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Tocky back with the right Vibes


TOCKY Vibes returns to form with his latest album, Chamakuvangu, this time not as the long-form lyricist who wove proverbs into riddims, but as a distinctive musical innovator who will not be disappearing anytime soon.


Tocky Vibes

Chamakuvangu has a strong case for album of the year, thanks to its replay value, internal variety, catchy melodies and social relevance. The 23-track album, which drops barely eight months after the 19-track February release, Tsamba, is not just a throwback but an improvement on Tocky Vibes’ shortlived glory days.

Seamlessly merging dancehall, reggae, Afropop and even jiti, the 24-year old artiste’s fourth studio album is hard to pin down to a genre. Frequent and recent collaborators, Tman, Cymplex, Munya Vialy, Samcris, Marcelo and Moze give the production a blast of star power, and gel well with Tocky Vibes’ sonic experiments.

Whereas the past two Tocky Vibes albums were big on length but not on hits, Chamakuvangu, Zvotangidza and Chimuzaya are made for popular rotation.
Socially conscious records like Ndiani and Jeri cut back on Tocky Vibes’ weakness for esoteric lyrics and manage to please and inspire at the same time.

Tocky Vibes flexes lyrical swagger on the jiti-inspired, Marcelo-produced title track while Zvotangidza is equally music about music. The video to the latter fails to keep advertising subliminal but still rocks for the hood dances, acrobatics and the naughty reference to all-too-precious cooking oil. The Vialy-produced late cut, Mapapiro, soulfully extends the self-pity of the previous album.

Random and weed-whelmed visual annotations to the album on the artiste’s YouTube channel provide some useful insights. He tells Dadza D that the album is “diluted” or “ready to drink,” compared to his lyrically voluble and notoriously obscure recent albums.

His breakdown of the song, Shainira — an overseas chick telling her former neighbourhood boyfriend that they are now in different time zones, socially and economically — shows that there is more happening even in Tocky Vibes’ sometimes distracted, apparently aimless rhymes.

The Mhai singer stormed atop the showbiz roster in 2014 with educational songs that converted Mai Chisamba, cultural purists and sungura enthusiasts to Zimdancehall but underwhelmed moments into his teenage reign.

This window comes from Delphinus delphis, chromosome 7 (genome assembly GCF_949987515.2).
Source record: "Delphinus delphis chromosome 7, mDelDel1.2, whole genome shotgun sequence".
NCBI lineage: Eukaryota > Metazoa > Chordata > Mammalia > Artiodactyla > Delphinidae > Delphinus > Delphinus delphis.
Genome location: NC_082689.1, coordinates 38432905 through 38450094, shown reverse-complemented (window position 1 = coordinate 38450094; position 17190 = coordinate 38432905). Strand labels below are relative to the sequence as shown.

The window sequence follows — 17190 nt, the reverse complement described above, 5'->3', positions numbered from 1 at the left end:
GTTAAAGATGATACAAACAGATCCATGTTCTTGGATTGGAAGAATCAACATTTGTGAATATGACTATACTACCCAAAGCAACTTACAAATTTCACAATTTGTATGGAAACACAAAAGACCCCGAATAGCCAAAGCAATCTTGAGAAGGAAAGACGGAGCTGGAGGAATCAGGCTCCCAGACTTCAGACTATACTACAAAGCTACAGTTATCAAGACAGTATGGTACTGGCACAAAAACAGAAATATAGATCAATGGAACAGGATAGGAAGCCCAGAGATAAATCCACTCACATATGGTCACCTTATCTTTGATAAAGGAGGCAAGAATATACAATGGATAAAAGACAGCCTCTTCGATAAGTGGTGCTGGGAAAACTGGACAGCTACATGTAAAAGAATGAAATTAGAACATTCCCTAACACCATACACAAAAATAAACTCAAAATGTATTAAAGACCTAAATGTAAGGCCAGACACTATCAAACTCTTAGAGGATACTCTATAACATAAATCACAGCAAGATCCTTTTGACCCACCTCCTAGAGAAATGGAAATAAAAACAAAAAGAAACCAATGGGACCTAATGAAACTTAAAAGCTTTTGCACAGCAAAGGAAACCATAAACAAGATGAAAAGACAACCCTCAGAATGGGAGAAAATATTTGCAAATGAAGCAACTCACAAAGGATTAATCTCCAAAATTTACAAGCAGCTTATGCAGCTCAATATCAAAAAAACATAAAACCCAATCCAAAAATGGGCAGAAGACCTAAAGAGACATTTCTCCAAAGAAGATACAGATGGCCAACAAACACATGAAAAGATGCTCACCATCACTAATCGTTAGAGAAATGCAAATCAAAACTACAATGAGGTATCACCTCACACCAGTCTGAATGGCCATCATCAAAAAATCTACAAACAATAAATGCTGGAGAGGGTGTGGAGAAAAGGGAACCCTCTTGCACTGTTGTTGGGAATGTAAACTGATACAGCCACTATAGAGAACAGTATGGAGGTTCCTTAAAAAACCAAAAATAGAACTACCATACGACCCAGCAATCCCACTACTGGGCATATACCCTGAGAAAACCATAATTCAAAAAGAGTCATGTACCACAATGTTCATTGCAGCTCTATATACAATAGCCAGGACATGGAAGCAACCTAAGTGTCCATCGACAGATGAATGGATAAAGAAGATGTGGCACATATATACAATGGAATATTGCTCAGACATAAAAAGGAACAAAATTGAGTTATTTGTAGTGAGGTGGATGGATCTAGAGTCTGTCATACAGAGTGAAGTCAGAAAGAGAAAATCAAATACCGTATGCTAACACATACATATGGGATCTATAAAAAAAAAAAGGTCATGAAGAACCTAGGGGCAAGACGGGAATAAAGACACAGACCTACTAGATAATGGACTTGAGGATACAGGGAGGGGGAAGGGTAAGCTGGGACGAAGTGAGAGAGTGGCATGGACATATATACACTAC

Anyone who has been following the Kambuzuma-based artiste’s progress as he tirelessly reinvented himself from obscure barbershop conversations can, however, tell that he has been consciously trying to secure longer shelf life for his music.

The fruits of his painstaking evolution are evident on the latest offering. He re-enters the conversation, not just as the wordsmith with Shona witticisms and mature-guy motivations but something much more personal.

Frequent advice for Tocky Vibes should go back to the days of Mhai, Usakande Mapfumo Pasi and Kudzamisa Pfungwa misses the point. Back in 2014, he was sustaining a niche and giving people moments but all that took was a good Shona vocabulary, feel-good motivations and moralist wisecracks over ephemeral riddims.

It is too easy to wear the uncle jacket in the dancehall booth but if one goes back to hits from the era now, there is too little to enjoy. He must have known this when, self-aware and soul-searching, he confused fans by introducing marimba to his set, wearing Mbuya Nehanda rattles on stage and enlisting katekwe and gospel keyboardists for his albums.

He was looking for another Tocky Vibes — one that would not be best before the next riddim. In 2018, he connects even better lyrically by tapping into personal struggles rather than just public-domain wisdom; and has more to offer sonically, thanks to his hands-on approach to production.

The sources of his lyrics are a lot more expansive too, from quiet allusions to other musicians to the Bible, the campus of hard knocks and trademark witticisms. There is, more than ever, a stamp of personality to the music.

Tocky Vibes has the right mix – one that will be rotating long after the next riddim.

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